Health authorities aren’t certain 17-year-old CA boy died from coronavirus, but his funeral may have spread it


Image: Health authorities aren’t certain 17-year-old CA boy died from coronavirus, but his funeral may have spread it

(Natural News) The death of a 17-year-old California boy made headlines for being the first U.S. minor death from coronavirus, but now health officials are saying that whether he died from the disease or another cause is not yet clear.

However, one thing is for certain: Both he and his father tested positive for the virus, and his father is now worried he might have passed the virus to others who greeted him at the service as their coronavirus status wasn’t known until after the ceremony. According to a friend of the boy, no one at his funeral knew that he had coronavirus when they were at the service.

Although the case was widely reported as being the nation’s first minor to die of the illness, it now appears that health authorities believe something else could have ultimately been responsible for his death.

When he became ill, his parents first brought him to an urgent care center, but they were turned away because the young man did not have any health insurance. He was then brought to the emergency room of a local hospital a few days later, where he ultimately succumbed to septic shock. It’s not known how he may have contracted the virus, but his father works as an Uber driver.

The CDC is now reviewing his case while county officials try to determine an official cause of death.

The mayor of Lancaster, R. Rex Parris, was unhappy about the way the boy was treated. He said that at the first hospital he visited, the staff’s first priority should have been to stabilize him rather than asking for insurance. He added that the boy was not believed to have any underlying health issues, and he warned people to keep their children at home.

A friend who attended the teen’s school, Lancaster High School, and the friend’s father have also both tested positive for the disease.

A statement issued by L.A. County Public Health Department read: “The juvenile fatality that the Los Angeles County Department Public Health reported earlier today will require further evaluation by the Centers for Disease Control and Prevention.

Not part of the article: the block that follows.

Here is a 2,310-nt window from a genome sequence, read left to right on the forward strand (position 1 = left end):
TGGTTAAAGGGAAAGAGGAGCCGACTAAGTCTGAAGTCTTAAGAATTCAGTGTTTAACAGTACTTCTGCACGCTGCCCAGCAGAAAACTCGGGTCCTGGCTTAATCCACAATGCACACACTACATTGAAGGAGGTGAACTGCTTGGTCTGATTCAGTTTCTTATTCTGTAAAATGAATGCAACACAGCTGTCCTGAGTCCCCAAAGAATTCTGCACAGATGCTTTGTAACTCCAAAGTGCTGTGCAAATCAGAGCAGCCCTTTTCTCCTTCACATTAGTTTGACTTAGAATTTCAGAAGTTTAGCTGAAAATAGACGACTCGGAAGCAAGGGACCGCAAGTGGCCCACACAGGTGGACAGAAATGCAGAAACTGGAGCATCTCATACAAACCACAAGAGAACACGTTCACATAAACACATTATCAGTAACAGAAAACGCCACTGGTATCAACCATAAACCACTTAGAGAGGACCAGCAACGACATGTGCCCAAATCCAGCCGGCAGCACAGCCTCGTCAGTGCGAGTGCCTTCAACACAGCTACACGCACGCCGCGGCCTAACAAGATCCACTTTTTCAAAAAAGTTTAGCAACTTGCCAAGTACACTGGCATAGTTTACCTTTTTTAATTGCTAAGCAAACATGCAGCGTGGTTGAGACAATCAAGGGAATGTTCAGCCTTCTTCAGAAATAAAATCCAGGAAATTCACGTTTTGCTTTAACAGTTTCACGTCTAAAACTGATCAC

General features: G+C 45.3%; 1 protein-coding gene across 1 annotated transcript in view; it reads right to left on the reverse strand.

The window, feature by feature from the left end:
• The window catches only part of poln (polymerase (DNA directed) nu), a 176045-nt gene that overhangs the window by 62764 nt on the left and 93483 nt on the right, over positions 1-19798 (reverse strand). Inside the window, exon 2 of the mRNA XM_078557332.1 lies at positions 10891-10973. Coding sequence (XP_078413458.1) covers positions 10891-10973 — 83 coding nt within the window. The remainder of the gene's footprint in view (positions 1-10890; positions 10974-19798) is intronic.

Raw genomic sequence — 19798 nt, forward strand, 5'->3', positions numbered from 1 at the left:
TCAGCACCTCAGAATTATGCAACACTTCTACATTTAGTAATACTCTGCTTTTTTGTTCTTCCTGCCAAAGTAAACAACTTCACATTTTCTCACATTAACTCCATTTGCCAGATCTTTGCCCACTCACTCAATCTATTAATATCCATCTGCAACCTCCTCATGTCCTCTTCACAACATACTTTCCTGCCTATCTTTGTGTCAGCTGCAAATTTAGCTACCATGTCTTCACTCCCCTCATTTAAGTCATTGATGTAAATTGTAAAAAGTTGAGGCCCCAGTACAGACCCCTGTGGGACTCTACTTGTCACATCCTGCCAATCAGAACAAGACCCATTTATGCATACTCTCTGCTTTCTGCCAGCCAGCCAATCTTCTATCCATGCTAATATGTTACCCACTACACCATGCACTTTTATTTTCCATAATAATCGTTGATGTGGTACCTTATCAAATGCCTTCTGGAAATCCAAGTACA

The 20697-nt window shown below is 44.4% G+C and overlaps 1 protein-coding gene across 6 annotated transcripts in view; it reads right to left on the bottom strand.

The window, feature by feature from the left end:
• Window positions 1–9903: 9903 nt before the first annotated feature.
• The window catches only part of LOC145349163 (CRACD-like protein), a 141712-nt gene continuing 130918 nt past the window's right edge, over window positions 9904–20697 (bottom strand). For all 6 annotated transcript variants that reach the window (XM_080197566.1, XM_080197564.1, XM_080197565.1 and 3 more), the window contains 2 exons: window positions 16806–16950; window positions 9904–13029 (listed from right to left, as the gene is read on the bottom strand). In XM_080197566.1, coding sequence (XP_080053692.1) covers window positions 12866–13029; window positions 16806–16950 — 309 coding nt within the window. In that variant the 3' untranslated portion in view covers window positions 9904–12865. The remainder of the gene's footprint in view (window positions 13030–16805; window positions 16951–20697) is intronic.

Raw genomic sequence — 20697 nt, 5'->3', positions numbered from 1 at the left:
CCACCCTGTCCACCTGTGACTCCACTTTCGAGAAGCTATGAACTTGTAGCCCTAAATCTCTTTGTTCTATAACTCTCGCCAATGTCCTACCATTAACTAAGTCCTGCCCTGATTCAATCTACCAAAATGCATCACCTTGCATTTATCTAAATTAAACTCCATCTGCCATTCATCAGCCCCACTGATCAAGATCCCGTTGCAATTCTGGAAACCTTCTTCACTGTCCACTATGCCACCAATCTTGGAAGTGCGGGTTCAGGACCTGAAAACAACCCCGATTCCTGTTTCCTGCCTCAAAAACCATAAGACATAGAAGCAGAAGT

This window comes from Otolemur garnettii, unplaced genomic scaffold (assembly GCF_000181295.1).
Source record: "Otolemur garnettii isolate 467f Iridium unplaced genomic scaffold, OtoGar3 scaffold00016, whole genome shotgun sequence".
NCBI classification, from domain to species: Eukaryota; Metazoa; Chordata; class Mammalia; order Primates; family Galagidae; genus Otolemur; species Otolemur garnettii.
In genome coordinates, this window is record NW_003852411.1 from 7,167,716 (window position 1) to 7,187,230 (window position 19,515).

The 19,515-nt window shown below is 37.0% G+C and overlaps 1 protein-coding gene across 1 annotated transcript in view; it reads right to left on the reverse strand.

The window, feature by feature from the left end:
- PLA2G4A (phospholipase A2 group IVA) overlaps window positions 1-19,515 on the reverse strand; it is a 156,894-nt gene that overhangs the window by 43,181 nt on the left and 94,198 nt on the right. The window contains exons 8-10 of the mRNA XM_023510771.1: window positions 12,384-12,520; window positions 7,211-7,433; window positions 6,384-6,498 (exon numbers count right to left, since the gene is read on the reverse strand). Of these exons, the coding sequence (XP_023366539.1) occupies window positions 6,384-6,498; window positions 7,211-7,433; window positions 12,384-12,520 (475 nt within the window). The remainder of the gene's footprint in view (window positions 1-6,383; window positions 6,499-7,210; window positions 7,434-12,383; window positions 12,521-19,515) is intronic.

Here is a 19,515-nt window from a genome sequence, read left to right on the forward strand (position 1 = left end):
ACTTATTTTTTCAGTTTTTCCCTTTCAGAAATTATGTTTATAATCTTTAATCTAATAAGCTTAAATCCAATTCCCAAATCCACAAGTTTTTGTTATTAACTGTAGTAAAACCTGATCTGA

“Though early tests indicated a positive result for COVID-19, the case is complex and there may be an alternate explanation for this fatality. Patient privacy prevents our offering further details at this time.”

California coronavirus cases adding up

A stay-at-home order went into effect last week for the state’s 40 million residents, who are only allowed to leave for essentials such as food, medication, health care, and critical jobs. The state’s number of coronavirus cases has been doubling every three or four days, which is faster than the six to seven days they predicted. So far, the state has seen more than 2,500 cases and 53 deaths. Among the 600-plus cases of coronavirus registered in L.A. County so far, just 10 involve children under the age of 17.

Officials have said that young children have a lesser risk overall than older people when it comes to contracting the virus, and it’s believed that their undeveloped immune systems may be preventing their bodies for triggering inflammation that is strong enough to cause pneumonia, organ failure or septic shock.

But while their risk may be lower, it is important to note that they are far from immune to coronavirus, with a 10-month-old and 14-year-old in China believed to have died from it.

Another problem is that because children are often asymptomatic, they can carry the illness and pass it to more vulnerable family members if extreme caution isn’t used.

Whether this young man died from coronavirus or not, his case serves as a reminder that it’s a disease that can affect all of us, and getting early care and taking steps to prevent spreading COVID-19 it is essential.

Sources for this article include:

The-Sun.com

CNN.com

LATimes.com


Receive Our Free Email Newsletter

Get independent news alerts on natural cures, food lab tests, cannabis medicine, science, robotics, drones, privacy and more.


Disqus